The Israeli air taxi developer Urban Aeronautics has entered into a cooperation with the Californian startup HyPoint to use its fuel cell technology in its vertical take-off aircraft CityHawk. Urban Aeronautics is currently still using a hybrid drive in the CityHawk VTOL.
The CityHawk is an electric vertical take-off and landing (eVTOL) aircraft. Still, its concept differs from the plane of other manufacturers: The CityHawk has no wings or externally mounted propellers. It’s the aircraft’s lack of wings and propellors that characterise the design of the plane. Urban Aeronautics has integrated the propellers in front and behind the passenger cell into the bodywork and therefore speaks of a “fancraft”. A prototype will already be flying in summer 2018 but not yet with fuel cells.
The lack of propellers (and thus the control system of the CityHawk) is not the only way that the Israelis’ approach differs. While the competition relies mainly on batteries and, for longer ranges, on their further development, Urban Aeronautics wants to use fuel cells from HyPoint. HyPoint recently announced the prototype of a new type of air-cooled fuel cell for electric aircraft, which is expected to offer three times the power and four times the life of conventional fuel cells.
The talk is of “turbo-cooled fuel cells”, which are designed to last 20,000 hours. Unfortunately, no further details on the aircraft’s performance nor the integration of the fuel cell into the eVTOL have been revealed yet.
According to media reports, however, the fuel cell propulsion in the CityHawk is a necessity: Due to the unusual design, the energy consumption of the CityHawk is allegedly much higher than that of eVTOL with wing constructions: The elongated shape of the aircraft provides too little lift, which must be compensated with more power. And here, the current lithium-ion engines would run out of power too soon.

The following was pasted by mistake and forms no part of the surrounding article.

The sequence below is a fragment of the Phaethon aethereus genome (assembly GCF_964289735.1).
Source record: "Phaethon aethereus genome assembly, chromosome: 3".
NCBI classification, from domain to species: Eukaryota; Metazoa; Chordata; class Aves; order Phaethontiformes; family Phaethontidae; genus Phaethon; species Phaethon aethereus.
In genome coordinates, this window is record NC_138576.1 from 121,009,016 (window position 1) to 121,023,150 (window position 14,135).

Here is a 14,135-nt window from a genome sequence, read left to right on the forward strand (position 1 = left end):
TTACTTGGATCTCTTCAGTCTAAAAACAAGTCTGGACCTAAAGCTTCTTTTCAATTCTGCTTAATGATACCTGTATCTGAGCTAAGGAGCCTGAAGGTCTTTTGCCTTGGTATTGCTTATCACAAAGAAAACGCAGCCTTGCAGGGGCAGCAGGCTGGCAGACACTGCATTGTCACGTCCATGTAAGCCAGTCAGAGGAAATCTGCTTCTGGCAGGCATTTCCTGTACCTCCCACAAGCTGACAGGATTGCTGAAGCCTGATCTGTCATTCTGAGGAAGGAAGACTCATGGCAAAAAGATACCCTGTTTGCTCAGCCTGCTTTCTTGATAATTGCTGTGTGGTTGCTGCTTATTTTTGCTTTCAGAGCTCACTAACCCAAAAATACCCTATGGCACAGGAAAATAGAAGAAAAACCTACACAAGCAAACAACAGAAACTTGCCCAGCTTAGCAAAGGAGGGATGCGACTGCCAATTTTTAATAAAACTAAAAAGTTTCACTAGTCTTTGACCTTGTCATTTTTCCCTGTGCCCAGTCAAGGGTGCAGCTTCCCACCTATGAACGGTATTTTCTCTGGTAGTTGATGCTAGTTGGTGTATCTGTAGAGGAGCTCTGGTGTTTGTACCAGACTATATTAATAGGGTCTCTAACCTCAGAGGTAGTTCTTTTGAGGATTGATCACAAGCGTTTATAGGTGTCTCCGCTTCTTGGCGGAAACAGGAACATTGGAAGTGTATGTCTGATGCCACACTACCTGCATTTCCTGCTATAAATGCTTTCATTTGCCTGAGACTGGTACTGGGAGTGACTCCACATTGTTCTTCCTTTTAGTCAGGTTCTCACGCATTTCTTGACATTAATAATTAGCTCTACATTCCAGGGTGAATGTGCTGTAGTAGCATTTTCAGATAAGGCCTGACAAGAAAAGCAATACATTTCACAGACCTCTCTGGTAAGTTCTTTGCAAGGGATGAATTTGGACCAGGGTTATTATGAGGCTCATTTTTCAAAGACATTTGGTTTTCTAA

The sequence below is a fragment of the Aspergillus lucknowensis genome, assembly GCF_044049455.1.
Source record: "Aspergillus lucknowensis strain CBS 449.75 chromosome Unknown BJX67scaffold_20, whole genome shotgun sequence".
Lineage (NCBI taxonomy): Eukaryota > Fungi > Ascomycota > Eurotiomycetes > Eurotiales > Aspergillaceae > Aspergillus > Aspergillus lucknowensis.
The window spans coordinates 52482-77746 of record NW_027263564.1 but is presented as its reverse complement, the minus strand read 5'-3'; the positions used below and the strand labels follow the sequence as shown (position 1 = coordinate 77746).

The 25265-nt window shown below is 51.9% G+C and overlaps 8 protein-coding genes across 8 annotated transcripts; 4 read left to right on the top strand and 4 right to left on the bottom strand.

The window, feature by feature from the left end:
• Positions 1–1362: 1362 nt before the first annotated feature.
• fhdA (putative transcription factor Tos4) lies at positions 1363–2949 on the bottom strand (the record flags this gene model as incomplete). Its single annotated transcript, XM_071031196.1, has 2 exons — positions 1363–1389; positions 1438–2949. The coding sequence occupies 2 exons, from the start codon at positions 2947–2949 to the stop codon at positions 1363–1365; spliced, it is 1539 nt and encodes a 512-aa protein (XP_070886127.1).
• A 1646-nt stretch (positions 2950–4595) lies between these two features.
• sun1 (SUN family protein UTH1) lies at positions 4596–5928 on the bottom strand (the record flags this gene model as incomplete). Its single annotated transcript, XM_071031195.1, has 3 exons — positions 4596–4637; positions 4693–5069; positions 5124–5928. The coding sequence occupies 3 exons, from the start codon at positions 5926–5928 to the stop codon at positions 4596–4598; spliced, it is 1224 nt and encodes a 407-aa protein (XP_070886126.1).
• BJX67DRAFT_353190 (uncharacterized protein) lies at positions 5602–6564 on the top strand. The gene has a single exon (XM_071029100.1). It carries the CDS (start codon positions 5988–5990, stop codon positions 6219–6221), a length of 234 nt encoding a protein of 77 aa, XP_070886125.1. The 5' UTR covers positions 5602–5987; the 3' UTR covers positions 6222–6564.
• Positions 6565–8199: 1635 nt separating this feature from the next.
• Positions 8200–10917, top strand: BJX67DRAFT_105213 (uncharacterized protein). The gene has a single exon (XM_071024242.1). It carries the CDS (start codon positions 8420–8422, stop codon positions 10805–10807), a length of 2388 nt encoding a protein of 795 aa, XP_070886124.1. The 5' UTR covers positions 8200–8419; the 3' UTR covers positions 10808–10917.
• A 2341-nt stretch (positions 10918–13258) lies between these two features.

The strong point of the design is the aircraft’s dimensions: The six-seater City-Hawk is only slightly wider than a passenger car and has no protruding parts. Reports say that the plane is “as big as an SUV”. The vision of Urban Aeronautics is that the City Hawk can land directly on the streets, making door-to-door flights possible.
“We look forward to collaborating with HyPoint on the integration of the next generation of hydrogen fuel cell systems for eVTOL transportation and the urban air mobility market,” said Rafi Yoeli, CEO of Urban Aeronautics. “As a high-power, 100 per cent environmentally friendly fuel, hydrogen is key to the future of eVTOL aircraft.”
In our newsletter last year in June, we reported that the Californian startup HyPoint intends to present the prototype of a new type of air-cooled fuel cell for electric aircraft. This is to offer three times the performance and four times the service life of conventional fuel cells.
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